The Importance of Being Interesting

ilIn this guest post, Oliver Tearle, editor of the Interesting Literature blog, explains how and why literary research can be made interesting to a wider audience.

D. H. Lawrence was fond of climbing mulberry trees in the nude to stimulate his imagination. Virginia Woolf and the Bloomsbury Group once convinced the Royal Navy they were a group of Abyssinian princes by donning fake beards and painting their faces black. George Eliot was the first person to make reference to ‘pop’ music. These are just three of the things I’ve discovered in the last year, since I embarked on a project to find the interesting side of literature. I did this partly because of that perennial question, or invitation, which preoccupies (and haunts) many a PhD student and academic researcher: “Tell us about your research…”

Increasingly in Higher Education, academics are being encouraged to communicate their research to a wider audience beyond academia. In many ways, this is nothing new, but the growing importance of “impact” in measuring the efficacy of research, and the idea of “accountability” – whereby academic research should recognisably yield some cultural and financial return on the money invested in it – have helped to bring the issue to the forefront of many discussions within academia. As it currently stands, ‘impact’ forms only 20% of the big research assessment currently underway – REF 2014 – but early signs suggest that impact is likely to make up a considerably larger percentage of the next REF assessment in another six years’ time. What is “impact”? It’s hard to say exactly: frequently cited examples include museum exhibitions and performances, public lectures and talks, and media appearances – activities which entail your research reaching the public in some way. All of these activities are loosely connected by the issue of “public engagement.”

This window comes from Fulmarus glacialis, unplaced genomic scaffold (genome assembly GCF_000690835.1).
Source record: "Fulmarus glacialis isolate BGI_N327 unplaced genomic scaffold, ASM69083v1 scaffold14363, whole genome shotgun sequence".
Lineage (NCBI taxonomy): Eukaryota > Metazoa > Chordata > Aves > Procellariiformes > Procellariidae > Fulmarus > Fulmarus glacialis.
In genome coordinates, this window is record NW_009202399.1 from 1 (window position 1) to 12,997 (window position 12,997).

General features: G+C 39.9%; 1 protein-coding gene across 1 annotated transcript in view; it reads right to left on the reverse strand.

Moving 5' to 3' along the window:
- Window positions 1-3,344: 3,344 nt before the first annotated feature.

“And this is why I started thinking about D. H. Lawrence climbing trees in the nude”

But in the online age, there are many other options open to the researcher. After all, not everyone can get a spot on BBC Radio 4 to talk about their research into medieval madrigals or their work on Thomas Hardy’s “lesser novels.” Setting up your own blog is one excellent way to gain valuable experience in public engagement: a blog can be a space to record and promote your academic activities, or it can take the form of an online forum which is centred on some issue of your research which acts as a way of bringing together scholars working in a similar area. Another way to bring your research to a wider audience in the digital age is through providing guest blogs for other sites. And this is why I started thinking about D. H. Lawrence climbing trees in the nude.